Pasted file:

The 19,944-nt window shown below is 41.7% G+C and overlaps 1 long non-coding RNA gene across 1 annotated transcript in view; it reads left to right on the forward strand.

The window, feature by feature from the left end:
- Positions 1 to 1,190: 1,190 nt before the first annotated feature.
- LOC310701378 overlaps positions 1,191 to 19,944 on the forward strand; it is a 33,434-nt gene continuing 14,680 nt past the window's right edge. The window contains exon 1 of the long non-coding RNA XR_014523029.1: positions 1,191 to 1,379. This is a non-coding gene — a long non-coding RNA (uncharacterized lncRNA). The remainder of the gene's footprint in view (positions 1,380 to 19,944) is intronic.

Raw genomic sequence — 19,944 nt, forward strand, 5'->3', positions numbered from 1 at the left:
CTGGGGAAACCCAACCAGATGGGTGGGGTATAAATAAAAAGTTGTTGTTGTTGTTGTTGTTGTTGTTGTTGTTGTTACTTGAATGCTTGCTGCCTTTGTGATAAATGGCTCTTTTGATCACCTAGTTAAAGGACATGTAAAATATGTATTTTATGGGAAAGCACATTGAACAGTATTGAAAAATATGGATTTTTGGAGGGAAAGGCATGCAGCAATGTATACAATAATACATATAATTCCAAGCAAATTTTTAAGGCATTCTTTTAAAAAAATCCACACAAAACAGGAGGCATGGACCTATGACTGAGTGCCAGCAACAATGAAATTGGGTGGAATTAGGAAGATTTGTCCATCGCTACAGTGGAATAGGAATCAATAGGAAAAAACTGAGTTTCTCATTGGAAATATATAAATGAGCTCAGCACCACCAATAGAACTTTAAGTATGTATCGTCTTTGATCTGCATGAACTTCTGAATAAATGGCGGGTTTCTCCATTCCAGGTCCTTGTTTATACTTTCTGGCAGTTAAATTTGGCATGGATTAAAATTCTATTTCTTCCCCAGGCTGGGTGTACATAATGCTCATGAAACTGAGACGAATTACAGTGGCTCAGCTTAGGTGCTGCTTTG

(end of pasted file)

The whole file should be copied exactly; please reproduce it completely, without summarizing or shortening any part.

The 19,944-nt window shown below is 41.7% G+C and overlaps 1 long non-coding RNA gene across 1 annotated transcript in view; it reads left to right on the forward strand.

The window, feature by feature from the left end:
- Positions 1 to 1,190: 1,190 nt before the first annotated feature.
- LOC310701378 overlaps positions 1,191 to 19,944 on the forward strand; it is a 33,434-nt gene continuing 14,680 nt past the window's right edge. The window contains exon 1 of the long non-coding RNA XR_014523029.1: positions 1,191 to 1,379. This is a non-coding gene — a long non-coding RNA (uncharacterized lncRNA). The remainder of the gene's footprint in view (positions 1,380 to 19,944) is intronic.

Raw genomic sequence — 19,944 nt, forward strand, 5'->3', positions numbered from 1 at the left:
CTGGGGAAACCCAACCAGATGGGTGGGGTATAAATAAAAAGTTGTTGTTGTTGTTGTTGTTGTTGTTGTTGTTGTTACTTGAATGCTTGCTGCCTTTGTGATAAATGGCTCTTTTGATCACCTAGTTAAAGGACATGTAAAATATGTATTTTATGGGAAAGCACATTGAACAGTATTGAAAAATATGGATTTTTGGAGGGAAAGGCATGCAGCAATGTATACAATAATACATATAATTCCAAGCAAATTTTTAAGGCATTCTTTTAAAAAAATCCACACAAAACAGGAGGCATGGACCTATGACTGAGTGCCAGCAACAATGAAATTGGGTGGAATTAGGAAGATTTGTCCATCGCTACAGTGGAATAGGAATCAATAGGAAAAAACTGAGTTTCTCATTGGAAATATATAAATGAGCTCAGCACCACCAATAGAACTTTAAGTATGTATCGTCTTTGATCTGCATGAACTTCTGAATAAATGGCGGGTTTCTCCATTCCAGGTCCTTGTTTATACTTTCTGGCAGTTAAATTTGGCATGGATTAAAATTCTATTTCTTCCCCAGGCTGGGTGTACATAATGCTCATGAAACTGAGACGAATTACAGTGGCTCAGCTTAGGTGCTGCTTTG